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Weerdenburg said she is aware of children with COVID-19 who have required oxygen, but was unable to say if there has been an increase over previous waves.
She said physicians are especially concerned about viral illnesses in infants three months or younger, who would have typically only had one set of routine immunizations.
As well, younger children and babies have had less of an opportunity to develop their ability to fight diseases like COVID-19, Weerdenburg said.
“The rest of their body is developing and growing, so is their immune system,” she said. “So we want to be more careful with them because we know their immune system isn’t really strong enough yet to fight infections on their own.”
She noted that since babies and children are smaller, when they aren’t getting enough liquids it doesn’t take as much for them to become dehydrated.
Weerdenburg said if an infant is three months old or younger, they should be brought to the hospital if they have a fever. Those over three months should be brought in if their fever persists for three or more days, she said.
As well, parents should pay attention to their child’s breathing and take them to the hospital if they are having difficulty getting air. Signs of difficulty breathing include grunting sounds, flared nostrils and signs of exertion.
“So, what you would look like if you’re exercising, and they’re doing that at rest, is worrisome,” she said.
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Weerdenburg also said dry lips and mouth, lack of tears while crying, urinating less and dry diapers are all signs of dehydration.
She added that febrile seizures are usually benign, but said a child who has one should be taken to hospital anyway so physicians can rule out other potential causes.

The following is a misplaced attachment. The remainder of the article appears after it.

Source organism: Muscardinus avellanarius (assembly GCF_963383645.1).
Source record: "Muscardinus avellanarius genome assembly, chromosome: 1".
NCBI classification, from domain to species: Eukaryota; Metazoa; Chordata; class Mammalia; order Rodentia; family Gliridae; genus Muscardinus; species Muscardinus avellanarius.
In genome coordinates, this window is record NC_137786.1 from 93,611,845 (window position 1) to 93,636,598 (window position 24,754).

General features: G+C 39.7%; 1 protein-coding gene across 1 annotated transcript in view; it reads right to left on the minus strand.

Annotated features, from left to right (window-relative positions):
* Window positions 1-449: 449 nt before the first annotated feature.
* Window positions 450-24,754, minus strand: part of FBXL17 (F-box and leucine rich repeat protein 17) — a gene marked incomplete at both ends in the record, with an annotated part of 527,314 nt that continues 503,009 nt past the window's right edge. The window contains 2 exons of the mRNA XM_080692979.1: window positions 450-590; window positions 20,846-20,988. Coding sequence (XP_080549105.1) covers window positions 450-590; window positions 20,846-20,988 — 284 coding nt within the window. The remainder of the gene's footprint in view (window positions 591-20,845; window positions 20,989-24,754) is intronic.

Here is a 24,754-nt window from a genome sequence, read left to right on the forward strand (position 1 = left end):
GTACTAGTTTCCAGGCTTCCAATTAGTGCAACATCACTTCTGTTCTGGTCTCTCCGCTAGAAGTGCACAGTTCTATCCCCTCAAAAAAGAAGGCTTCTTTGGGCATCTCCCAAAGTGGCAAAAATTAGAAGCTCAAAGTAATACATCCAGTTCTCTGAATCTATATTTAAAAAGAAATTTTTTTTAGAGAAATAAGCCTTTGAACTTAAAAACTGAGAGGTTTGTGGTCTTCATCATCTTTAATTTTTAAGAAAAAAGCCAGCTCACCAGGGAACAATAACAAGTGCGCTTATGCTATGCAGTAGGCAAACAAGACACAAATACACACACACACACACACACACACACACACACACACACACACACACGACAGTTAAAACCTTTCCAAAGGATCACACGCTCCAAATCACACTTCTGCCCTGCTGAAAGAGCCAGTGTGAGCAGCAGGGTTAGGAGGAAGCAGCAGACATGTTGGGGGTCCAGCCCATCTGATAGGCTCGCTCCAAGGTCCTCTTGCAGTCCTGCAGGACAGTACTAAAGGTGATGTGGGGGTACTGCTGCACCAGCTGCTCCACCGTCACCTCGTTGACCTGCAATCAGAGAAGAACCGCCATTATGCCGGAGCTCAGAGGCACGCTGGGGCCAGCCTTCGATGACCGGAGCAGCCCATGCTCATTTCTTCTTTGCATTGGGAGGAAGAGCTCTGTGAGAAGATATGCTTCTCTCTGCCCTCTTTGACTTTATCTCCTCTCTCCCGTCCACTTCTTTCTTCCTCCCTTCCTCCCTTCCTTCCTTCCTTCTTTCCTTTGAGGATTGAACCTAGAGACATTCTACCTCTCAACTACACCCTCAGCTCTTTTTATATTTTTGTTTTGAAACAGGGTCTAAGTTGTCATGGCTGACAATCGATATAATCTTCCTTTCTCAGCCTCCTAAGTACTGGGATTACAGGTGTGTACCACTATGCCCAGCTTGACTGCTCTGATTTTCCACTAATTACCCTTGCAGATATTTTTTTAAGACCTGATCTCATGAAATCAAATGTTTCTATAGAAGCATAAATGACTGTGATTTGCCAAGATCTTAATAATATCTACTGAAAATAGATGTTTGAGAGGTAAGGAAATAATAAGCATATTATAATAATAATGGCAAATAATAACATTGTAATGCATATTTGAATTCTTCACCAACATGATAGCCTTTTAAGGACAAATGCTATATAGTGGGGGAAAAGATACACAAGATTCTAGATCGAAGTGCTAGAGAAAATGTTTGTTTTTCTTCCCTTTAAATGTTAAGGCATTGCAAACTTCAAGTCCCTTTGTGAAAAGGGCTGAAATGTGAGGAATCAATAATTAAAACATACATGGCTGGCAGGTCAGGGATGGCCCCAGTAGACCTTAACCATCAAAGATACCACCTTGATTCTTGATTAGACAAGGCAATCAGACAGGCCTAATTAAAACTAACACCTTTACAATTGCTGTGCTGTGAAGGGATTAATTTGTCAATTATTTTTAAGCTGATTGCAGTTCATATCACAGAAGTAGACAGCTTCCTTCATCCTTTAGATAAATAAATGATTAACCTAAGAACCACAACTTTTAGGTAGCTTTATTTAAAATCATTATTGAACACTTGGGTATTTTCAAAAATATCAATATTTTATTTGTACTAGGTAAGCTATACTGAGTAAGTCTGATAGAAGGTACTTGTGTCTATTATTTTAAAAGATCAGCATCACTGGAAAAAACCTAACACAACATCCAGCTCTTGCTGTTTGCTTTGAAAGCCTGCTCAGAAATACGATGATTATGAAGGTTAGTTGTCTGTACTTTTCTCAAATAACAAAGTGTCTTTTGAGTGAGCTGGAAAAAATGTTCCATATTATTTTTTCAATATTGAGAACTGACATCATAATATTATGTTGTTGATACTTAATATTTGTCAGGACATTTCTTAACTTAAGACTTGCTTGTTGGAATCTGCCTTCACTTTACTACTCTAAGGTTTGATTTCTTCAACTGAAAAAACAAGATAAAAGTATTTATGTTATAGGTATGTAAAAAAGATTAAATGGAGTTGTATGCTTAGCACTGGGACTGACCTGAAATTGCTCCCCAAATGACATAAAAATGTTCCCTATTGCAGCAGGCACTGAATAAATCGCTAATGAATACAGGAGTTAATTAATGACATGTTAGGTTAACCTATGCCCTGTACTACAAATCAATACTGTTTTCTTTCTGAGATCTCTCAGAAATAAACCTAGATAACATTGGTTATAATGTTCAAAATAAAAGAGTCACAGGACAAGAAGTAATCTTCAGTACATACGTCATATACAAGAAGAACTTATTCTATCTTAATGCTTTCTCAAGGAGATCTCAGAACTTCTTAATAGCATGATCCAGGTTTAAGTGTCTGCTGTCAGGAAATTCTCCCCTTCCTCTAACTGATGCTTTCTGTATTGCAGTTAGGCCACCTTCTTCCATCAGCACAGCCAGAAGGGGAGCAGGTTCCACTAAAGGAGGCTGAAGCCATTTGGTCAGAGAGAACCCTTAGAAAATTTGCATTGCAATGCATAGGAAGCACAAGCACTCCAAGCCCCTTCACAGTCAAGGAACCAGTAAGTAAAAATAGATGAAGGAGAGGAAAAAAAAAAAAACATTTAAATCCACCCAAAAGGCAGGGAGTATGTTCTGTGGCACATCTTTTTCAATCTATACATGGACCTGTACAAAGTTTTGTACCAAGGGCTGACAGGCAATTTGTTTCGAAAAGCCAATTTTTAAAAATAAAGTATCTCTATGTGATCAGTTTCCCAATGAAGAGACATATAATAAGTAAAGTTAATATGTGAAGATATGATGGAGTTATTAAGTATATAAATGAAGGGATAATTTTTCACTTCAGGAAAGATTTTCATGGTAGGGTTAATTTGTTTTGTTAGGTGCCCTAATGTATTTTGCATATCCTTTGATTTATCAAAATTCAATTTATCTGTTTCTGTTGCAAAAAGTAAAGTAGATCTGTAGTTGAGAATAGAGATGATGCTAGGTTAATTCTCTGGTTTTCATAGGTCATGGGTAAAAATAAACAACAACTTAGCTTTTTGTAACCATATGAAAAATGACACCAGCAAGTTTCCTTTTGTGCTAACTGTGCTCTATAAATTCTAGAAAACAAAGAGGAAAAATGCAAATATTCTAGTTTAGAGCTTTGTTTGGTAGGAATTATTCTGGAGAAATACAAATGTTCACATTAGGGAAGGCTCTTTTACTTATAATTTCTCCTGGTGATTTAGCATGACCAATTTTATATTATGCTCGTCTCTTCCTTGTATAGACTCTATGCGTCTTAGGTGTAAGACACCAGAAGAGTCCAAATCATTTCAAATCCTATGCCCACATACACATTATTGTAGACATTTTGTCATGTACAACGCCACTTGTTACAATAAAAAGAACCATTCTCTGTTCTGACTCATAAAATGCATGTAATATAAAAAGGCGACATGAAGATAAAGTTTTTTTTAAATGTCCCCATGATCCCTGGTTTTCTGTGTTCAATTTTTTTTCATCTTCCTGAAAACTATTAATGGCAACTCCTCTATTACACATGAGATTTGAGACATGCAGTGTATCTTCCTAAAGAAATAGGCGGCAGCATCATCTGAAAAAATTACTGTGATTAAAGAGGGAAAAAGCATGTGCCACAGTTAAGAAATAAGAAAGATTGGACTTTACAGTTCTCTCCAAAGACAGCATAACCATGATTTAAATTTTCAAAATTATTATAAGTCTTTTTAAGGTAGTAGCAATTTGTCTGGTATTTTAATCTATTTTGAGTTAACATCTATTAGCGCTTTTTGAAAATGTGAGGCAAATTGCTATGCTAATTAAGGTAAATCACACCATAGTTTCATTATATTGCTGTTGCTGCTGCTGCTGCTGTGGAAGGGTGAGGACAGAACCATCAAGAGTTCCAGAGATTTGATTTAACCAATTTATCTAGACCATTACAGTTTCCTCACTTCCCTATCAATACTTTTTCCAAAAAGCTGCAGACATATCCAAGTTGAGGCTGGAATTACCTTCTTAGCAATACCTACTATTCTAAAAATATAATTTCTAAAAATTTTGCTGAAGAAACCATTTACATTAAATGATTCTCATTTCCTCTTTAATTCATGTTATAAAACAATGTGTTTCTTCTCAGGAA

“We want them to be seen, just to make sure they’re OK,” said Weerdenburg.
“And then we also want to provide guidance to parents about what to do if they have a seizure again.”
Meanwhile, Norman continues to care for River as he recovers and is sharing updates through her Twitter account.
When she first tweeted about her son having COVID-19 on Sunday, the tweet went “incredibly viral” after it was shared by an Ottawa-area doctor.
While it received mostly positive responses, Norman said it also attracted the attention of internet trolls, conspiracy theorists and anti-maskers.
“It was a bit intense. I find it very funny that I perform for children as a mermaid and that never goes viral, but my one COVID tweet blows up,” she said with a laugh.
But Norman is focusing on the positives. She said since sharing her story, she has heard from other parents who have gone through similar situations.
“In the end, even though it did create some stress for me and I got a lot of mom-shaming, I’m glad I shared our story because it validated a lot of parents,” she said.
“It made me feel less alone.”